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How to Manage Low Humidity in Your Hydroponic System

How to Manage Low Humidity in Your Hydroponic System

Low Humidity in Hydroponics

When we think of our ideal garden full of thriving plants in a steamy greenhouse, we normally don’t consider low humidity as a potential issue for plants. Nevertheless, numerous environmental or operational factors can contribute to a growing space having an undesirably low humidity level that negatively affects the health of your plants. In order to prevent this silent plant killer, it’s important  to identify potential causes, signs, and solutions so that your plants can breathe balanced and healthy air.

Effects of Low Humidity on Hydroponic Plants

The primary effect of low humidity on hydroponic plants is water loss through transpiration, which is the process where water vapor is released through stems, leaves, and flowers. While this is a vital physiological process for plants that helps them regulate temperature, transport nutrients, and maintain their structure, excess transpiration leads to dehydration and ultimately death. Plants usually respond to water loss by closing their stomata, but prolonged stomatal closure restricts the entry of carbon dioxide through the leaves and leads to a decrease in nutrient uptake. Low humidity also causes accelerated evaporation, where moisture is pulled away from the plant into the atmosphere.

The main signs of dehydration in plants are leaves that are wilting, drooping, curling, or desiccated. Plants can also experience stunted growth or suffer from pests, diseases, and powdery mildew. While these changes can occur for other reasons as well, it’s important to consider low humidity as a major factor.

Why Do Hydroponic Plants Suffer From Low Humidity?

There are a few major reasons hydroponics plants may struggle due to low humidity in a growing space:

  1. Regional climate plays a role in an indoor environment. If you live in a hotter and dryer region with lower humidity, chances are your house, outdoor tent, or greenhouse will replicate those conditions.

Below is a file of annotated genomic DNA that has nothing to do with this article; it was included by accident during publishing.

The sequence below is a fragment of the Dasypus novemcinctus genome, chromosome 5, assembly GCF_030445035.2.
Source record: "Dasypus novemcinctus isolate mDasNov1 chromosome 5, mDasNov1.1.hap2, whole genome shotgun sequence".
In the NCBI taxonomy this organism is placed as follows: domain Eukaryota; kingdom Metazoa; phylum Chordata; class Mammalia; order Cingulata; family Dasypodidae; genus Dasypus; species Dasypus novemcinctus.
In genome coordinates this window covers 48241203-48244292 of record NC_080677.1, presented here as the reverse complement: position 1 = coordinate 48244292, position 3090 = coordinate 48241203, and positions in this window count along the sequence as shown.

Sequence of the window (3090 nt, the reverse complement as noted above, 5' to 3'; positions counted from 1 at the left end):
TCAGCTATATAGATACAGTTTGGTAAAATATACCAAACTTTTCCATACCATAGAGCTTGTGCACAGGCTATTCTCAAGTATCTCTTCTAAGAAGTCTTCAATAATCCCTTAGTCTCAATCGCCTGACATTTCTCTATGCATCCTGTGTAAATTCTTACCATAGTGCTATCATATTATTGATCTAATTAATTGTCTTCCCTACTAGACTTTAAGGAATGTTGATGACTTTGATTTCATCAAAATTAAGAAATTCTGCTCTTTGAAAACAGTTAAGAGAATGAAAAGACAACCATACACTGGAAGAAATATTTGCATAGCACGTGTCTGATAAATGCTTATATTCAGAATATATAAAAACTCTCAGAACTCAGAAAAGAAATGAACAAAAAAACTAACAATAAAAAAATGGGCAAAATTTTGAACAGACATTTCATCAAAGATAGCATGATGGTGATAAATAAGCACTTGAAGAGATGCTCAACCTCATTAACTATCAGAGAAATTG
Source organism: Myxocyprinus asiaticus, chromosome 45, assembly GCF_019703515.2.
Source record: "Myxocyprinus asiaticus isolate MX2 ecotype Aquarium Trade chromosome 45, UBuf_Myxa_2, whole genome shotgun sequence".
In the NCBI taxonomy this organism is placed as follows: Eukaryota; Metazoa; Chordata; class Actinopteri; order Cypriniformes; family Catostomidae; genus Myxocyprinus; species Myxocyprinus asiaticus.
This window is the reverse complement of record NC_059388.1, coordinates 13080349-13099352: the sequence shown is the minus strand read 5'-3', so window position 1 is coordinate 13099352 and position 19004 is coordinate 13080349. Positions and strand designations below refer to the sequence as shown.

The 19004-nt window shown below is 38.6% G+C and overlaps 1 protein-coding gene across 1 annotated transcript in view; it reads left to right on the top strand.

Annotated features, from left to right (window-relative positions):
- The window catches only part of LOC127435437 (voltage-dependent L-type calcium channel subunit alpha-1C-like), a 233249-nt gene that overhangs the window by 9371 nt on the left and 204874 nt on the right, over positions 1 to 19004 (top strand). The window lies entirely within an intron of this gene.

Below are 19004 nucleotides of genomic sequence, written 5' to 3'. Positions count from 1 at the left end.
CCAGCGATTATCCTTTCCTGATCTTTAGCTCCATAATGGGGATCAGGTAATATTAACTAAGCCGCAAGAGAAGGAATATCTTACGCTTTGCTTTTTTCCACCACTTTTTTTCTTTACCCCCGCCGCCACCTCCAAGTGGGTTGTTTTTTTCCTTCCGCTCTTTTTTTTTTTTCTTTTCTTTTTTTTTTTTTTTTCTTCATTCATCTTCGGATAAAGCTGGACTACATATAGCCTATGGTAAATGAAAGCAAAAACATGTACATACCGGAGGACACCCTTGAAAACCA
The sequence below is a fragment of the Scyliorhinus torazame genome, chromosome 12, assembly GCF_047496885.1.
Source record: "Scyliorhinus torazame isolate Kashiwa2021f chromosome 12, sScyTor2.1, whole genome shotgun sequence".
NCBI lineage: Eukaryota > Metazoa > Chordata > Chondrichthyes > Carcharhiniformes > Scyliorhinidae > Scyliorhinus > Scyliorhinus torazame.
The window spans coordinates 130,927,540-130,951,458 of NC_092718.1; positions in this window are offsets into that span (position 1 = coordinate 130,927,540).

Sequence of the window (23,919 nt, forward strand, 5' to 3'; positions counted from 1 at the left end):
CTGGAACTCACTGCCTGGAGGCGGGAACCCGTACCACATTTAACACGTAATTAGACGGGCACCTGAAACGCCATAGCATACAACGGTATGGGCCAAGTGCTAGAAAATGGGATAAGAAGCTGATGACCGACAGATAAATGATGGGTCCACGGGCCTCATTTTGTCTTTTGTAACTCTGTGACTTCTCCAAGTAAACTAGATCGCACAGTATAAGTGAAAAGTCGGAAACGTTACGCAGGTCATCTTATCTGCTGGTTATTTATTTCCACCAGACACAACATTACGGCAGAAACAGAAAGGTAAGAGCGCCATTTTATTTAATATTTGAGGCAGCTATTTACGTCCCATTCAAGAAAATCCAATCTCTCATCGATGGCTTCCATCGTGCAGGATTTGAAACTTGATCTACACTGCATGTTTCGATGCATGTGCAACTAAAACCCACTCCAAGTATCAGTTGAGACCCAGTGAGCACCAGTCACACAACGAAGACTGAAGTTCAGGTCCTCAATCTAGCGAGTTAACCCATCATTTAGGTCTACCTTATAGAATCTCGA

2. Poor ventilation in your growing space. Improper circulation leads to stagnant air, which contributes to lower humidity levels.
  3. Dehumidifying equipment, while a valuable aspect of a growing system, can have the inadvertent effect of making humidity levels too low.
  4. The ratio of the amount and size of your plants to the size of your grow room/tent has an effect on the quality of the air. Plants create their own conditions, and the humidity in the room is largely dependent on how much the air is getting circulated by the plants themselves. If the room is too big, plants won’t be able to produce enough moisture through transpiration.

How to Fix Low Humidity in Hydroponics

There are a multitude of ways to balance the humidity in your grow space. Depending on your particular problem, any one solution or combination of solutions could be right for your situation.

  1. Use humidifiers to increase the humidity in the room. Make sure the type, strength, and amount you are using correlate to this size of the room and the extremity of the problem.
  2. Maintain a balanced ventilation system. While you want good air circulation, too much air flow can dry the room out. You should equip your grow tent or grow room with a good exhaust system that extracts stale and warm air out from the top of the room/tent, and draws in cool air from the bottom up through the to the plant canopy.
  3. Use a hygrometer to measure the relative humidity in the room. Getting a daily reading helps you to make necessary adjustments to keep a balanced humidity level.
  4. Seal your growing area so that air doesn’t leak out of the space. Sealing is an important part of the initial set-up of a hydroponic system, but you should also check frequently for any gaps or leaks.
  5. Install a misting system so that the air is injected with water droplets throughout the day.
  6. Use plants that naturally increase the humidity in a room. There are a variety of non-edible plants that are easy to grow and can be a fun way to create a healthier growing environment for your hydroponic plants. Jade plants are great for this type of climate control, as they perform evapotranspiration at night, which can be useful during the darker and colder months of the year. Other plants to consider are spider plants, golden pothos, and peace lily.

Perfect Your Hydroponic Ecosystem

Maintaining a hydroponic system and warding off issues with low humidity requires consistent care and effort, but it can be made easy with the right equipment and knowledge. Hygrometers, thermometers, humidifiers, exhaust pumps, sealing equipment, and your type of grow room/tent are all integral elements for keeping a balanced humidity level. Most of all, paying close attention to the daily conditions in your space will help you to calibrate your operation as needed.